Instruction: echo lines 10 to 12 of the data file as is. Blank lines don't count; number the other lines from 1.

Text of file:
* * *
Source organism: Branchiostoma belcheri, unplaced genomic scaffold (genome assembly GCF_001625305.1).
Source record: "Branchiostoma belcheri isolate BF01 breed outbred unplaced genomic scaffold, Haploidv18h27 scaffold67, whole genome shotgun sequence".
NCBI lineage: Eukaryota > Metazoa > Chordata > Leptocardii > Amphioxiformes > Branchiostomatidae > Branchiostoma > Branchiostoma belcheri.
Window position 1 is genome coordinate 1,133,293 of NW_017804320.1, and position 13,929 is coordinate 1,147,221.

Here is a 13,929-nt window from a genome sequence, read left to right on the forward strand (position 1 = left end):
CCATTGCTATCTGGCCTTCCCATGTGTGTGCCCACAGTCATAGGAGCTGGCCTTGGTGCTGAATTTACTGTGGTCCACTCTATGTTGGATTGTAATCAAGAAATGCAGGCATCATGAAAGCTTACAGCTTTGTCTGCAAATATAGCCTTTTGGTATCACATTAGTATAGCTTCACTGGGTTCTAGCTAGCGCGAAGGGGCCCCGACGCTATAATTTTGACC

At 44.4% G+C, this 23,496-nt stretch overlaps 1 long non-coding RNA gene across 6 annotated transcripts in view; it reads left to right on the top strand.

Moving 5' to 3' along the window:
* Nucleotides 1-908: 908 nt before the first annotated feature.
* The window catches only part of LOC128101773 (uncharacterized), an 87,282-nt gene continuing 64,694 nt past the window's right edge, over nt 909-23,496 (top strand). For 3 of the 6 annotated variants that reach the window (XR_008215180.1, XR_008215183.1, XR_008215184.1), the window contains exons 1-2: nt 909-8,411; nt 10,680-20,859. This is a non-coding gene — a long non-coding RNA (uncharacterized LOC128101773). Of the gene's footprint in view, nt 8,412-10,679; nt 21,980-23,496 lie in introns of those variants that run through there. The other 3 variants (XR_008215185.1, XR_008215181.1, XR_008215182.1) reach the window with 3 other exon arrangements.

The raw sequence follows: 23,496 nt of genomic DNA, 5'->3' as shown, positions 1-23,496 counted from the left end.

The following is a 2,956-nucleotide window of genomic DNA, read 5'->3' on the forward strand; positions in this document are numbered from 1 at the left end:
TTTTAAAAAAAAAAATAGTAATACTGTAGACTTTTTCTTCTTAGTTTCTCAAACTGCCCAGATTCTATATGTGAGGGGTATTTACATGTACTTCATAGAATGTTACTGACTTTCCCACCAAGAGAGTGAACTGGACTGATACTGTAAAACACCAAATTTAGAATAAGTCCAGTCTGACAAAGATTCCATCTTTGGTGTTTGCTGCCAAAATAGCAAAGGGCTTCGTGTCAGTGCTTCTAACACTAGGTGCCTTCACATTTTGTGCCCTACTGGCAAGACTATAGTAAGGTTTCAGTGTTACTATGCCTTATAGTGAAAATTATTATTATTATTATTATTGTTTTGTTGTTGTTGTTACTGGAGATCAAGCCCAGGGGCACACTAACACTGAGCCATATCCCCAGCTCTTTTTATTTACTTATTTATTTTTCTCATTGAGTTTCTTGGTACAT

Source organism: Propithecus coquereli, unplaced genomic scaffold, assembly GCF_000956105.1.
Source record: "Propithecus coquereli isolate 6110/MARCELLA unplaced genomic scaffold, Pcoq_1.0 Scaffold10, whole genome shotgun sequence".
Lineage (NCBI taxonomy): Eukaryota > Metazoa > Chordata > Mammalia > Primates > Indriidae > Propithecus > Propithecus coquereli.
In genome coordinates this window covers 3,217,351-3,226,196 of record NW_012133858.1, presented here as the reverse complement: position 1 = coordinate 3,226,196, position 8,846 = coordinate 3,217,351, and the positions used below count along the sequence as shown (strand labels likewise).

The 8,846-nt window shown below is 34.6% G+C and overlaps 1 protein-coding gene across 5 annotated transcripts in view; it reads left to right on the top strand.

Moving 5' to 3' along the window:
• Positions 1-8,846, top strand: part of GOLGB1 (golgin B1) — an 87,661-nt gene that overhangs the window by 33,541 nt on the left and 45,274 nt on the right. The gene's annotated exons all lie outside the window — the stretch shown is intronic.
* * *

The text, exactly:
* The window catches only part of LOC128101773 (uncharacterized), an 87,282-nt gene continuing 64,694 nt past the window's right edge, over nt 909-23,496 (top strand). For 3 of the 6 annotated variants that reach the window (XR_008215180.1, XR_008215183.1, XR_008215184.1), the window contains exons 1-2: nt 909-8,411; nt 10,680-20,859. This is a non-coding gene — a long non-coding RNA (uncharacterized LOC128101773). Of the gene's footprint in view, nt 8,412-10,679; nt 21,980-23,496 lie in introns of those variants that run through there. The other 3 variants (XR_008215185.1, XR_008215181.1, XR_008215182.1) reach the window with 3 other exon arrangements.

The raw sequence follows: 23,496 nt of genomic DNA, 5'->3' as shown, positions 1-23,496 counted from the left end.

The following is a 2,956-nucleotide window of genomic DNA, read 5'->3' on the forward strand; positions in this document are numbered from 1 at the left end: